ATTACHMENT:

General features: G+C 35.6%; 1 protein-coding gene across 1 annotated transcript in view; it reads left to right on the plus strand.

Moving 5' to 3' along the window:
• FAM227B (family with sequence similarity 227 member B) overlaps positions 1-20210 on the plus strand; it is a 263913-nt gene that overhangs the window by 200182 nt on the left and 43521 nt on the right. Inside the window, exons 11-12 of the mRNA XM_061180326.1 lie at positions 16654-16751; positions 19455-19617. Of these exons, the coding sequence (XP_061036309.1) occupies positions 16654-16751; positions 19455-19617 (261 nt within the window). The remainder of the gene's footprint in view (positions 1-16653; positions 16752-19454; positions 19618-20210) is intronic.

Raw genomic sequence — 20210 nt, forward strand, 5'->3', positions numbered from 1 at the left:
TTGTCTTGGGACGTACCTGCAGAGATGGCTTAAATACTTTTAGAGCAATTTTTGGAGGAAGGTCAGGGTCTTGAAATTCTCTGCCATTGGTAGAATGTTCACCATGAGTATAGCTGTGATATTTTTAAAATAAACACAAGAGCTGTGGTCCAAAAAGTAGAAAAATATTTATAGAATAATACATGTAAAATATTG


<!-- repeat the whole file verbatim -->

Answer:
General features: G+C 35.6%; 1 protein-coding gene across 1 annotated transcript in view; it reads left to right on the plus strand.

Moving 5' to 3' along the window:
• FAM227B (family with sequence similarity 227 member B) overlaps positions 1-20210 on the plus strand; it is a 263913-nt gene that overhangs the window by 200182 nt on the left and 43521 nt on the right. Inside the window, exons 11-12 of the mRNA XM_061180326.1 lie at positions 16654-16751; positions 19455-19617. Of these exons, the coding sequence (XP_061036309.1) occupies positions 16654-16751; positions 19455-19617 (261 nt within the window). The remainder of the gene's footprint in view (positions 1-16653; positions 16752-19454; positions 19618-20210) is intronic.

Raw genomic sequence — 20210 nt, forward strand, 5'->3', positions numbered from 1 at the left:
TTGTCTTGGGACGTACCTGCAGAGATGGCTTAAATACTTTTAGAGCAATTTTTGGAGGAAGGTCAGGGTCTTGAAATTCTCTGCCATTGGTAGAATGTTCACCATGAGTATAGCTGTGATATTTTTAAAATAAACACAAGAGCTGTGGTCCAAAAAGTAGAAAAATATTTATAGAATAATACATGTAAAATATTG